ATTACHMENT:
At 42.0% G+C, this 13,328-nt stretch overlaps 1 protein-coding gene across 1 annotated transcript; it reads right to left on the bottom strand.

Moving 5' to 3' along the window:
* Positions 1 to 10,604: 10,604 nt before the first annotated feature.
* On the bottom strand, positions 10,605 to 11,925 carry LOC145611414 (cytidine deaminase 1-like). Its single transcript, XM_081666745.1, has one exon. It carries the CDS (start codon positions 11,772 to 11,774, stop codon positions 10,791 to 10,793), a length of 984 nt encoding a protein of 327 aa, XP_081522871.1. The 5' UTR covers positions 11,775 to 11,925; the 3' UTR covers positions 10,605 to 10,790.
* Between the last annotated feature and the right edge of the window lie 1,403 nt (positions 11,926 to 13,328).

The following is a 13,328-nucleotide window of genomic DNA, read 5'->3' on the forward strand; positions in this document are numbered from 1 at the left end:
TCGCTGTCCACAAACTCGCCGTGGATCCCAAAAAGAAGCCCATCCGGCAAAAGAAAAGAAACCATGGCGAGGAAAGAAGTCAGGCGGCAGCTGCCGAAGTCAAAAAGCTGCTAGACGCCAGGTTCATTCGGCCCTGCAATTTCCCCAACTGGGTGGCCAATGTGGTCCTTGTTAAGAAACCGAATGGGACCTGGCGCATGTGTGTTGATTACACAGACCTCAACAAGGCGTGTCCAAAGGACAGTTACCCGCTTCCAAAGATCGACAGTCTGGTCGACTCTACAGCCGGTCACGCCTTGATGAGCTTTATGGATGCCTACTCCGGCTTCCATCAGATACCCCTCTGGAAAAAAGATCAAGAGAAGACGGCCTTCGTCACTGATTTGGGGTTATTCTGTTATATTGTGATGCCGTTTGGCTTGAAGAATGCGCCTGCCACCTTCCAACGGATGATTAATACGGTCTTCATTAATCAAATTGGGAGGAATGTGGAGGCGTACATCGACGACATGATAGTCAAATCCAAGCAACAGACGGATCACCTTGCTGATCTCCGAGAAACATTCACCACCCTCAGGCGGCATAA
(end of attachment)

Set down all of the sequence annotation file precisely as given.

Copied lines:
At 42.0% G+C, this 13,328-nt stretch overlaps 1 protein-coding gene across 1 annotated transcript; it reads right to left on the bottom strand.

Moving 5' to 3' along the window:
* Positions 1 to 10,604: 10,604 nt before the first annotated feature.
* On the bottom strand, positions 10,605 to 11,925 carry LOC145611414 (cytidine deaminase 1-like). Its single transcript, XM_081666745.1, has one exon. It carries the CDS (start codon positions 11,772 to 11,774, stop codon positions 10,791 to 10,793), a length of 984 nt encoding a protein of 327 aa, XP_081522871.1. The 5' UTR covers positions 11,775 to 11,925; the 3' UTR covers positions 10,605 to 10,790.
* Between the last annotated feature and the right edge of the window lie 1,403 nt (positions 11,926 to 13,328).

The following is a 13,328-nucleotide window of genomic DNA, read 5'->3' on the forward strand; positions in this document are numbered from 1 at the left end:
TCGCTGTCCACAAACTCGCCGTGGATCCCAAAAAGAAGCCCATCCGGCAAAAGAAAAGAAACCATGGCGAGGAAAGAAGTCAGGCGGCAGCTGCCGAAGTCAAAAAGCTGCTAGACGCCAGGTTCATTCGGCCCTGCAATTTCCCCAACTGGGTGGCCAATGTGGTCCTTGTTAAGAAACCGAATGGGACCTGGCGCATGTGTGTTGATTACACAGACCTCAACAAGGCGTGTCCAAAGGACAGTTACCCGCTTCCAAAGATCGACAGTCTGGTCGACTCTACAGCCGGTCACGCCTTGATGAGCTTTATGGATGCCTACTCCGGCTTCCATCAGATACCCCTCTGGAAAAAAGATCAAGAGAAGACGGCCTTCGTCACTGATTTGGGGTTATTCTGTTATATTGTGATGCCGTTTGGCTTGAAGAATGCGCCTGCCACCTTCCAACGGATGATTAATACGGTCTTCATTAATCAAATTGGGAGGAATGTGGAGGCGTACATCGACGACATGATAGTCAAATCCAAGCAACAGACGGATCACCTTGCTGATCTCCGAGAAACATTCACCACCCTCAGGCGGCATAA